Prof Haidy Geismar
Professor of Anthropology
Dept of Anthropology
Faculty of S&HS
- Joined UCL
- 1st Aug 2012
I am a social anthropologist with a research interests in intellectual and cultural property, indigenous rights and colonial histories and legacies, new forms of cultural representation, the affects and effect of digitisation, the anthropology of art, critical museology and the South Pacific (especially Vanuatu and New Zealand). Since 2000 I have worked with the Vanuatu Cultural Centre, investigating the ways in which people from Vanuatu (ni-Vanuatu) work through the museum to generate powerful discourses about cultural value, which then extend into national marketplaces, village meeting grounds, and international performances and exhibitions. Since 2004, I have also been working in Aotearoa New Zealand, collaborating with curators to investigate alternative models of value for Maori cultural production in both museum and marketplace.
Current research projects include Finding Photography - a collaboration with collections care researchers to explore the social networks and materials underpinning contemporary digital art photography, and Collecting in Context - a project exploring the applicability of new digital collecting platforms in diverse cultural settings.
I am committed to museum practice, with long-term affiliations to a number of different museums, including the Tate and Victoria and Albert Museum in London, and I have curated a number of exhibitions, including Port Vila Mi Lavem Yu (Port Vila, I love you) which opened in Honolulu, Hawaii, in May 2011, part of which then travelled to the United Nations Headquarters in New York. The show was a visual meditation on urban experience in Vanuatu, and was co-curated with Dr. Eric Wittersheim (IRIS, Paris) with curatorial collaborators in Vanuatu (see press coverage in the Honolulu Star Advertiser here). More recently, as curator of the UCL Ethnography collections I have facilitated exhibitions curated by local secondary school students, London community groups, and artists in residence.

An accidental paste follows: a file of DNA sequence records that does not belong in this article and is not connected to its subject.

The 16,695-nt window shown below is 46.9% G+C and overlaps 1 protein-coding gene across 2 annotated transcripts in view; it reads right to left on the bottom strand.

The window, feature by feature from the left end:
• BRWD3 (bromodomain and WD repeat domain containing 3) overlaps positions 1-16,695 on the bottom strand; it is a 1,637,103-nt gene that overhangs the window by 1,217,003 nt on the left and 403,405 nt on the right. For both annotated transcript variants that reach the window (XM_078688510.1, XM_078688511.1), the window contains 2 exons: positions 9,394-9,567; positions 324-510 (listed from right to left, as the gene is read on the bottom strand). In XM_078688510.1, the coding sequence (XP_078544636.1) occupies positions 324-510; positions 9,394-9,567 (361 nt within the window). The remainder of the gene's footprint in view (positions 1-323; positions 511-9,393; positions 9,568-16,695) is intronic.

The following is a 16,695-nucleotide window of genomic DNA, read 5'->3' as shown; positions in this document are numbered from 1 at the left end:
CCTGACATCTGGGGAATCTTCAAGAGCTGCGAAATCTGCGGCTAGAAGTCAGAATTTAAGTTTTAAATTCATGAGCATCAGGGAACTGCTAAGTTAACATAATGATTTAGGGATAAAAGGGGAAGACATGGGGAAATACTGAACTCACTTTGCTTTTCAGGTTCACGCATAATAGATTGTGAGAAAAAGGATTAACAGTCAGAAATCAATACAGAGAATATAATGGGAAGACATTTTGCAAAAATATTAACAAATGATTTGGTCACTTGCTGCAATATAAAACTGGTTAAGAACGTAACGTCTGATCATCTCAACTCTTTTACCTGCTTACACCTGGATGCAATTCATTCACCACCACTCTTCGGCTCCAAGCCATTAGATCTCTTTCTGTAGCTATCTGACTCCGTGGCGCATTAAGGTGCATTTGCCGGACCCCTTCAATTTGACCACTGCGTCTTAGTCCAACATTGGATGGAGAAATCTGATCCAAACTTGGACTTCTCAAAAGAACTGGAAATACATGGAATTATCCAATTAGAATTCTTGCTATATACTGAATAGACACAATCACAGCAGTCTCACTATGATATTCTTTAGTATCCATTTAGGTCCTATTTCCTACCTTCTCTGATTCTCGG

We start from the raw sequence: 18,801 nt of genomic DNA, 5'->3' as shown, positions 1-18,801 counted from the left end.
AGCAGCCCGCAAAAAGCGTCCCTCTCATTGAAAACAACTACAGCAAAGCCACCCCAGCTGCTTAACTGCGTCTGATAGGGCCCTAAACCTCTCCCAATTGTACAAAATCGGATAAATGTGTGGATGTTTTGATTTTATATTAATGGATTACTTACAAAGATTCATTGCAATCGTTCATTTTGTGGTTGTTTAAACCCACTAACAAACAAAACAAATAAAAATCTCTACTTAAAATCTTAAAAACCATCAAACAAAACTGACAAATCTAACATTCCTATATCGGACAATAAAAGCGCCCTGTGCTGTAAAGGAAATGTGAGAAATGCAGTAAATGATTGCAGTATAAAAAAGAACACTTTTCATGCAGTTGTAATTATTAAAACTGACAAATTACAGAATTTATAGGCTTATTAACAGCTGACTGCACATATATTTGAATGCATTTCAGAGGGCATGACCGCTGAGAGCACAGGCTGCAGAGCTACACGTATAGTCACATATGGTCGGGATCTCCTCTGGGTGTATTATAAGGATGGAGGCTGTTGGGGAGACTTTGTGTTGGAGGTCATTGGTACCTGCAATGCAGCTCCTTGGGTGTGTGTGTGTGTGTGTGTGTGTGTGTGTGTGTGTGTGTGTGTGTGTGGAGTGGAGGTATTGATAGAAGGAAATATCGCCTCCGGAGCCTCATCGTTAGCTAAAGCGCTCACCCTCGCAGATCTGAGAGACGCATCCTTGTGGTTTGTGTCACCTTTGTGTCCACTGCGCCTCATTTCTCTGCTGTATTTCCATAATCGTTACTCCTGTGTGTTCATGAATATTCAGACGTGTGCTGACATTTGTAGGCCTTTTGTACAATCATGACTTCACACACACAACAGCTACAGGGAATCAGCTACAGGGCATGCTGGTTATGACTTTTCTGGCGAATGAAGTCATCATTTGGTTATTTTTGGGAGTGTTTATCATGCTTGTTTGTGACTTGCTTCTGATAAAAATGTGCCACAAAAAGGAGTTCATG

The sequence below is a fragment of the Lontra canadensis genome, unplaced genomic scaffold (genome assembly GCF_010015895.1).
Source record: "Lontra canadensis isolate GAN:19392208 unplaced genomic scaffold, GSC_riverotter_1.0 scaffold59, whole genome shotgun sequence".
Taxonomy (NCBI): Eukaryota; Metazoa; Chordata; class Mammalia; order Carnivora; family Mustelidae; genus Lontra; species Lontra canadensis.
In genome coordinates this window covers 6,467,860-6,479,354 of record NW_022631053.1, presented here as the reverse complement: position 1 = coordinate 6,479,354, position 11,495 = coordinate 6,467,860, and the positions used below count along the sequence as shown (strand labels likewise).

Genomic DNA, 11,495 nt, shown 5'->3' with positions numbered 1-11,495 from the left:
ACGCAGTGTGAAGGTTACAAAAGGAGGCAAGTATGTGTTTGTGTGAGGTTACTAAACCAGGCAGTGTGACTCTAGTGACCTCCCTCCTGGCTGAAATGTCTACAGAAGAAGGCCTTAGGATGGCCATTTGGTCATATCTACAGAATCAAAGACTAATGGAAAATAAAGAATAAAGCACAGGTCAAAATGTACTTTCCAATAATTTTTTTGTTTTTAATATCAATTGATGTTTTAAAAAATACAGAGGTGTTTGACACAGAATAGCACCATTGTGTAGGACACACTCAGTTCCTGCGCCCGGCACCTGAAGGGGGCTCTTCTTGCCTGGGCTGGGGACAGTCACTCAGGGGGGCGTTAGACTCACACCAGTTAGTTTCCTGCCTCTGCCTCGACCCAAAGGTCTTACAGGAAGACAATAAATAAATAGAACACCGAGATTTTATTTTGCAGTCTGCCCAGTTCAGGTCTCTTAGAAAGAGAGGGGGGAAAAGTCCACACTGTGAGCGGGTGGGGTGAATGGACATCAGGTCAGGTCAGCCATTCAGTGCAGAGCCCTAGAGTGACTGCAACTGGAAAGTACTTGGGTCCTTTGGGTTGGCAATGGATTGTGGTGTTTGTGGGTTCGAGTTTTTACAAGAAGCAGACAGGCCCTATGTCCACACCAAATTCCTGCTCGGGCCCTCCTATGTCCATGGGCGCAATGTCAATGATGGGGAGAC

I have taught classes on Anthropology in and of Museums; Cultural Property rights and Museums; Anthropology of Art; Materiality; Money, markets and Morality; and Digital Culture. In nearly every class, we work collaboratively to develop digital platforms for research, including a site dedicated to exploring the photographic collections of the American Museum of Natural History (link), a digital archive of the NY Department of Sanitation (link), and a collaboration with the Guantanamo Public Memory project (link). All of these projects use digital tools and experiment with museum technologies and practices to create interactive, multiauthored archives that extend our class projects, and research, into new domains and towards new audiences.
At UCL, I part of the research team that convenes the Msc in Digital Anthropology, and a member of the Material Culture Research Group (which I have also been head of for a number of years). Here are developing similar explorations in digital methods and practices, alongside courses exploring the ways in which anthropology can contribute both methodologically and through its unique disciplinary genealogy to the social practice and experience of global digital technologies.
We are currently developing contribution to a new BA Heritage which will focus on developing collections research and curatorial skills, based in our new object learning facilities at UCL East.